Let the Dead Speak Book Cover Let the Dead Speak
Maeve Kerrigan, Book 7
Jane Casey
women sleuths, police procedural, psychological, murder, mystery
March 1, 2017

'Casey's writing is compulsive, menacing and moving' Sophie Hannah In the chilling new crime novel from award-winning author Jane Casey, Detective Maeve Kerrigan and the murder squad must navigate a web of lies to discover the truth... A murder without a body Eighteen-year-old Chloe Emery returns to her West London home one day to find the house covered in blood and Kate, her mother, gone. There may not be a body, but everything else points to murder. A girl too scared to talk Maeve Kerrigan is young, ambitious and determined to prove she's up to her new role as detective sergeant. She suspects Chloe is holding something back, but best friend Bethany Norris won't let Maeve get close. What exactly is Bethany protecting Chloe from? A detective with everything to prove As the team dig deeper into the residents of Valerian Road, no one is above suspicion. All Maeve needs is one person to talk, but that's not going to happen. Because even in a case of murder, some secrets are too terrible to share...

A complex story with many red herrings for the police to sort through and which DS Kerrigan finally does, but not without learning about her own issues along the way.

Whilst I liked this policewoman, I think it is time that we had lead female police characters without so much baggage. Ones that their colleagues all like and are still good at their jobs, ones with happy families and children, but yes, working as a detective will put strains on a family life but they could resolve them without divorce or adultery or…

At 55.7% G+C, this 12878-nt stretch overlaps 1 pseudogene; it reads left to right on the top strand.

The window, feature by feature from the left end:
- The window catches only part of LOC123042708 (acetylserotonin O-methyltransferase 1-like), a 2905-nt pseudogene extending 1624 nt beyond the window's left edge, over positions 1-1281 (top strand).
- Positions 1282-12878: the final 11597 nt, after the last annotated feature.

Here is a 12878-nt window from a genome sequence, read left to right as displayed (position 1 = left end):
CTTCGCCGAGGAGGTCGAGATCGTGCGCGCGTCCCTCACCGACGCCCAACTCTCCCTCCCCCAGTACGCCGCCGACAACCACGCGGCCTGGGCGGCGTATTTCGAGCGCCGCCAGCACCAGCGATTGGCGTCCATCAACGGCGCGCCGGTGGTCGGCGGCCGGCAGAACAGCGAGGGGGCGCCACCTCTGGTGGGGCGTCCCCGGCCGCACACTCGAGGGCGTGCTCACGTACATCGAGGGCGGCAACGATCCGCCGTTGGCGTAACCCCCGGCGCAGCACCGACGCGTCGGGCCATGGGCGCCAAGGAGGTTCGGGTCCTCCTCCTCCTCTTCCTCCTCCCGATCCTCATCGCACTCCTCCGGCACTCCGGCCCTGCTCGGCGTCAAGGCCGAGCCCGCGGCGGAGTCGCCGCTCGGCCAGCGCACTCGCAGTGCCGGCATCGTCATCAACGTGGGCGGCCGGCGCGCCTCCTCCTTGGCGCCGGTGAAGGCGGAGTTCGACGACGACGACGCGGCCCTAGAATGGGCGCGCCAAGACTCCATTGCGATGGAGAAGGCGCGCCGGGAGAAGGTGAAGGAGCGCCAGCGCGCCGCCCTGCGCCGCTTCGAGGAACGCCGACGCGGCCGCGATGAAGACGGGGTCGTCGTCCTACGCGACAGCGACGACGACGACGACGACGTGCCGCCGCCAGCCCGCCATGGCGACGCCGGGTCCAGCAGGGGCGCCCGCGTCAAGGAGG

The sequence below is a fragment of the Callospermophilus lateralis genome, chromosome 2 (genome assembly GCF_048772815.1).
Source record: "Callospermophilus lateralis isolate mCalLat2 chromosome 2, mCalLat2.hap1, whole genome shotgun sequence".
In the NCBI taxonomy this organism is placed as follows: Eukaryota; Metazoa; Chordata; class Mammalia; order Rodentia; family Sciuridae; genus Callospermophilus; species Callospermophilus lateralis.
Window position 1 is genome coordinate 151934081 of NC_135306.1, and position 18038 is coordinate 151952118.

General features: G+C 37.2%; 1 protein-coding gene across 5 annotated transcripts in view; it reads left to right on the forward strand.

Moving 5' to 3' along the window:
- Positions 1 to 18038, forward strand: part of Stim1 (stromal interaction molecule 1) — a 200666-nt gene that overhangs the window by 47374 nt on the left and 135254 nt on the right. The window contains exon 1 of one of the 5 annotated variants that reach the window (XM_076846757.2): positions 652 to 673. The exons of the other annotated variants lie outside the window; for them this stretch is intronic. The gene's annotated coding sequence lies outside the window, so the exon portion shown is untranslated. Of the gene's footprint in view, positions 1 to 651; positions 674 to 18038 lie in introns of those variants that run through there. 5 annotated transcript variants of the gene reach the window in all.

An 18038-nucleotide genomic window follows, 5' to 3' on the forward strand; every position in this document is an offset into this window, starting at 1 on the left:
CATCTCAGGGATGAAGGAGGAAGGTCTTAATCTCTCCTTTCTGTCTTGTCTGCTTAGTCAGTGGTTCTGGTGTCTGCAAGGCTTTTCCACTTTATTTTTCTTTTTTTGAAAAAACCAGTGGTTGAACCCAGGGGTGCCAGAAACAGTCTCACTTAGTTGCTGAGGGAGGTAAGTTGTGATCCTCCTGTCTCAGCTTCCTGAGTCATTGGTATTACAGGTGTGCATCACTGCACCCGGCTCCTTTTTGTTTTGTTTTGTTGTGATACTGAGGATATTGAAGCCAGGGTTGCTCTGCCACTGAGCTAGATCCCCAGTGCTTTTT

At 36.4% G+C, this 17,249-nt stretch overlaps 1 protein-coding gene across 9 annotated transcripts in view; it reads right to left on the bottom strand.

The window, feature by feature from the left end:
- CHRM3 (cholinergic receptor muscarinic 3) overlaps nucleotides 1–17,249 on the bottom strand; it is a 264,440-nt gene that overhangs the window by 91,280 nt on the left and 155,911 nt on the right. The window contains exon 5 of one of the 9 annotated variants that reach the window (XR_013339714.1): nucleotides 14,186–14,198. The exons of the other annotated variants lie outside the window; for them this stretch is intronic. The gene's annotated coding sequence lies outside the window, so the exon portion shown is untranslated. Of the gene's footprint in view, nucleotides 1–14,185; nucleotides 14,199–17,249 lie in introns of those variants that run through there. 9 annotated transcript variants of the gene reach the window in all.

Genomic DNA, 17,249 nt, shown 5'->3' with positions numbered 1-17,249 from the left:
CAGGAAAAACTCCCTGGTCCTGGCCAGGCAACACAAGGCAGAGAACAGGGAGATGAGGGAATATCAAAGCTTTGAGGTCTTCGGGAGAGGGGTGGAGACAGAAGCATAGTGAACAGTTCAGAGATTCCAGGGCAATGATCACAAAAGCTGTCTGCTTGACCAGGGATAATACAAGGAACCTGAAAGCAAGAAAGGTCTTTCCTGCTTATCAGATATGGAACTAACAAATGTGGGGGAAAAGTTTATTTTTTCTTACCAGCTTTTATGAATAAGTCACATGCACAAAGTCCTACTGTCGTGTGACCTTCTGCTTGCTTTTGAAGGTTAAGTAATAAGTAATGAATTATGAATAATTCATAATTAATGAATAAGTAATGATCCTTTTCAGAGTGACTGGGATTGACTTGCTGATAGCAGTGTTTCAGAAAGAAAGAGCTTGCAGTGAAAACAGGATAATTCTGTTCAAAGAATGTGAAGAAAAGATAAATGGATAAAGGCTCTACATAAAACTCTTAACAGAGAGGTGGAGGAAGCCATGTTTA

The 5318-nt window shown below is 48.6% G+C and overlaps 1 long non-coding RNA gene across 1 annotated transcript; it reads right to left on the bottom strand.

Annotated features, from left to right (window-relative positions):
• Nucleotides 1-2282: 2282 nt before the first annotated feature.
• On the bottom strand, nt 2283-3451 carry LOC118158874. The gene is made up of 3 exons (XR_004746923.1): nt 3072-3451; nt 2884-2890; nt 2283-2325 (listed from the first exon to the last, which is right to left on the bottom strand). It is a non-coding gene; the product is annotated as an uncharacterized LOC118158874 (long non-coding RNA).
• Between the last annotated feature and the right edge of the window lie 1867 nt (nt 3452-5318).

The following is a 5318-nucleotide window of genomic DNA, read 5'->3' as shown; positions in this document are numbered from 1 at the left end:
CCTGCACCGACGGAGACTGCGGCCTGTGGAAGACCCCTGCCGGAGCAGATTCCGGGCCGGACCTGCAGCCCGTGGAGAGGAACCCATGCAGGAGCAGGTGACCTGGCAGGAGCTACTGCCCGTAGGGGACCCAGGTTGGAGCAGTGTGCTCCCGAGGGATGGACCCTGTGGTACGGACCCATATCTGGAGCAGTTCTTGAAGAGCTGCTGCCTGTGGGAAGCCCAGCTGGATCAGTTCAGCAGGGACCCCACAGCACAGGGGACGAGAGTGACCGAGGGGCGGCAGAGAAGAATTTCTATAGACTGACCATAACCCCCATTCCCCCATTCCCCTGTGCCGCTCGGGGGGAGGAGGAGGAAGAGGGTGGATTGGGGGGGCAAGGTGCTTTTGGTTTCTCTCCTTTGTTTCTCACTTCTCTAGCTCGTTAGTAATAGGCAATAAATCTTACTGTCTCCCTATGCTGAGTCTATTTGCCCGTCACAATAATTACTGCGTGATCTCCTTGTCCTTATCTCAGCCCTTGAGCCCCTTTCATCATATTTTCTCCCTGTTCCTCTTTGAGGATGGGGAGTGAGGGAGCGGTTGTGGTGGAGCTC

So here the story starts with Chloe coming home unexpectedly from her father’s to find her mother missing and the house covered in (her mother’s) blood.

There is a presumption of murder but they cannot find her body.

Chloe is, according to her mother and some experts, learning disabled, but still she has a firm friendship with Bethany a neighbour, some years younger than her. Bethany’s family belong to a local religious group that favour Abrahamical teachings, with full immersion baptism and the man being the head of the household and the woman the home-maker. They shun modern appliances such as mobile phones and Bethany ‘s life is quite constrained. But her friendship with Chloe is tolerated, despite their concerns over her mother’s activities – as they perceive them.

The story involves many issues relating to religious tolerance and beliefs as well as who do you believe and what do past actions mean for who you are now – can you change your character?

A nice, if fairly standard, police detective novel with the denouement being behind several twists and turns.

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